Structural Repairs

We’ve all seen that part on the DIY home improvement show when the clueless flipper bashes through a load-bearing wall and almost caves the whole house in. 

Don’t be that guy. Structural repairs are one of those things which even pro flippers hire contractors for, because the cost of making a mistake is so high. Stay away from all structural work as a new flipper, including:

  • Bowing walls
  • Cracked floor joists
  • Bowed roof or ceiling
  • Removing walls for an open floor plan (are they load-bearing?)

Fixing or Replacing Heating Systems

Installing the wrong efficiency furnace or replacing with one that’s mismatched with the exhaust system could be fatal, literally.  For an 80% efficiency furnace, you use a particular exhaust, but if it’s 90%+, it’s a totally different exhaust system, which is not compatible with 80%-efficient systems. If someone gets poisoned with carbon monoxide in a home where you worked on the furnace, you’re liable.

The same applies with duct work. There are equations which experts use to calculate the type of ducting required, based on the size of the house, furnace type, distance from furnace, etc. Get it wrong and this could lead to a house that’s not heated well and puts more strain on the furnace, so it wears out faster.

Conclusion

Know your limitations, and you will save thousands of dollars – not to mention headaches! Even if you’re a crafty person who loves to learn new things, there are certain cost-cutting measures you want to avoid when it comes to flipping a home.

So, the next time you want to replace the roof, repair the electric system, fix the plumbing, or install new gutters in the home you’re flipping—grab your phone instead to protect your flipping profit as much as possible.

Image Courtesy of Suntorn Somtong

Categories
Shortterm Rentals

Cleaning Checklist for Every Short-Term Rental Landlord

Image Courtesy of Tirachard Kumtanom

End of stay cleaning can be frustrating for short term rental owners, especially those who manage their properties themselves. It turns out that “clean” is very subjective—what’s clean for one guest is a pigsty for another. And if they’re unhappy with the cleanliness of your property, chances are they’ll be vocal about it in the review they leave you on Airbnb.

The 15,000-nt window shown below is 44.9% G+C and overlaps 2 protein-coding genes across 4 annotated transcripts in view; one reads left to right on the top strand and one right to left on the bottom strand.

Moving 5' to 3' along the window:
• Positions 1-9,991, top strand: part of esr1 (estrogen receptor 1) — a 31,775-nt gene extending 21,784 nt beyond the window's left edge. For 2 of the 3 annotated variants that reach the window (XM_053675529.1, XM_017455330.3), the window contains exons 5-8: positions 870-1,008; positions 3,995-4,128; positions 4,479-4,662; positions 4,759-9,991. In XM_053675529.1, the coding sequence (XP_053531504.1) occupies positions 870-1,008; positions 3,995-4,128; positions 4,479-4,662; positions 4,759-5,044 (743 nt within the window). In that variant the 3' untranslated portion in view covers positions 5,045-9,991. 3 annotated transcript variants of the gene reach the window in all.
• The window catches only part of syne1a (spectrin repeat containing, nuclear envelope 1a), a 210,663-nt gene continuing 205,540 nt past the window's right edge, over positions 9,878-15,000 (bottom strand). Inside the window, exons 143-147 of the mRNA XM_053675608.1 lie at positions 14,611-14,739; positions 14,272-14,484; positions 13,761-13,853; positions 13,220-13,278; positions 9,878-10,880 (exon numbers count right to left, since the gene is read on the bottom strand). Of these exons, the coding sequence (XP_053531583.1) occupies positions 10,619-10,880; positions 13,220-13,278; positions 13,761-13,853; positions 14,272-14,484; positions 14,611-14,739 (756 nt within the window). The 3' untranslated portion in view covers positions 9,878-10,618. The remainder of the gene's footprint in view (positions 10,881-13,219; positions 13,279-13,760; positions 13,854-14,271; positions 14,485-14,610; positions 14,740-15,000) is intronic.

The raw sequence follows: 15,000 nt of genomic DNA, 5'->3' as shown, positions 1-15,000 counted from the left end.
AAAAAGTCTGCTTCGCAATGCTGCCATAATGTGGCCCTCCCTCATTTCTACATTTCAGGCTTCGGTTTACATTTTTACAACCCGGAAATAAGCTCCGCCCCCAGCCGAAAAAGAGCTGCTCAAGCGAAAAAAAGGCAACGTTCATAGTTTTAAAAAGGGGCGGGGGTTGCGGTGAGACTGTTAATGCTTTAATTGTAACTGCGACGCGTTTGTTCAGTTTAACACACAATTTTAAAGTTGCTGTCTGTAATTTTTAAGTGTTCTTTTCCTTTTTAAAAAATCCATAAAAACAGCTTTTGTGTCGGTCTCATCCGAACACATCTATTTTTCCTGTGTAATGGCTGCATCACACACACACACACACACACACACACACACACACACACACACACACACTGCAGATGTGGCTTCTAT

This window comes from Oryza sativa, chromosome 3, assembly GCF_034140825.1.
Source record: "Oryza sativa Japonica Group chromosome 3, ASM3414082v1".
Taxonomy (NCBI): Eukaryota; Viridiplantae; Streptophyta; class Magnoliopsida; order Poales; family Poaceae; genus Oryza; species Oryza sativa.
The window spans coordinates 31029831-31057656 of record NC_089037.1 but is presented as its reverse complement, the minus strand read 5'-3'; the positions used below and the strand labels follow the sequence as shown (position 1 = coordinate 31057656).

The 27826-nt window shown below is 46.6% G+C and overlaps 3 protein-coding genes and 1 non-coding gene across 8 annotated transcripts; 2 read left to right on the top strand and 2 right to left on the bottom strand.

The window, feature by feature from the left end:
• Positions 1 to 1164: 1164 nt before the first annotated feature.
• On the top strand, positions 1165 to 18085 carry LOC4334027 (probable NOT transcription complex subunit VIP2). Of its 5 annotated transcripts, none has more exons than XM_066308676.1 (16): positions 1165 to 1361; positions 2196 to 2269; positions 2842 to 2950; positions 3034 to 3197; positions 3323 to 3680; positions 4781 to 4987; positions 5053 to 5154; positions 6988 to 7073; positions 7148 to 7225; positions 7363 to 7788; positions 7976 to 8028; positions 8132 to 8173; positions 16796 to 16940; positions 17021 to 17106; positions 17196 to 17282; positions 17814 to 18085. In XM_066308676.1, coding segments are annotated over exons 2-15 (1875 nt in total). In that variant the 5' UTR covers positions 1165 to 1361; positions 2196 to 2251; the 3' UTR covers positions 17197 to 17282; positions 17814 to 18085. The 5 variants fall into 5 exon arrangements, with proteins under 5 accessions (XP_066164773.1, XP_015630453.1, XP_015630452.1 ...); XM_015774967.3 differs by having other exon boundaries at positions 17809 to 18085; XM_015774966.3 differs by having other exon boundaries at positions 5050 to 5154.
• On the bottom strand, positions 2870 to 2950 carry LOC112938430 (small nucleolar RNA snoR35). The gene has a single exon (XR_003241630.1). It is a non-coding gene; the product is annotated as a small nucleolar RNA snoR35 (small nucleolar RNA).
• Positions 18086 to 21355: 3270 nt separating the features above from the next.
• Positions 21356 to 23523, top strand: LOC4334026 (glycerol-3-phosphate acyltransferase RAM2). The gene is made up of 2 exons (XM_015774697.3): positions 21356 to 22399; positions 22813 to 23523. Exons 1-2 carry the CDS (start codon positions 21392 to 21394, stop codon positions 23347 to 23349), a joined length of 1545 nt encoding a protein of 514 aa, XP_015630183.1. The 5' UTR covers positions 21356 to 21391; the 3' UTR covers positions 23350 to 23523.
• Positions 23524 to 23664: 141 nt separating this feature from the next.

To avoid wondering whether the property is clean enough to satisfy even the most particular guests, it’s crucial for landlords to have a cleaning checklist. A cleaning checklist doesn’t only help make sure your property is well-maintained and sparkling clean for the next guest – it also helps you stay on top of any issues or damages that outgoing guests may have caused.

Plus, if you’re hiring professional cleaners, the checklist can serve as a guideline for them to use when cleaning your properties, making sure they’re cleaned to the same high standard for every turnover.

Not sure how to start your checklist?

We’ve put together a general cleaning step-by-step guide that you can alter to fit your needs.

Bathrooms

  1. Clean:
    • Mirrors 
    • Windows
    • Floors and tile walls
    • Wastebaskets (don’t forget to put extra trash bags inside)
  2. Clean and sanitize:
    • Toilet
  3. Clean, sanitize, and scrub:
    • Showers
    • Bathtubs
    • Vanity sinks
    • Backsplashes 
  4. Refill toiletries:
    • Handsoap
    • 2 rolls of toilet paper
    • Makeup wipes or tissue wipes
  5. Replace with clean items:
    • 1 hand towel
    • 1 washcloth
    • 1 bath towel per guest
    • 1 shower mat per bathroom
    • Shower curtain liners (optional)
  6. Check if sinks, tubs, toilets, and faucets are running properly.

Pro tip: We recommend that you tackle one room at a time so you won’t miss out on any of these tasks.

Bedrooms

  1. Change sheets, blankets, and pillowcases.
  2. Vacuum floors, including under the beds.
  3. Check drawers, tables, and closets for personal belongings.
  4. Clean the mirror and windows and dust the furniture.
  5. Check for stains and wear and tear on the sheets and pillowcases.

Pro tip: One cleaning trick is to close the door of the room that you’ve just finished cleaning–this way, you’ll know which rooms still need cleaning and which you’ve already done. Plus, it will stop any wandering pets or people from going inside and messing up the beautiful work you’ve just finished.

Living Room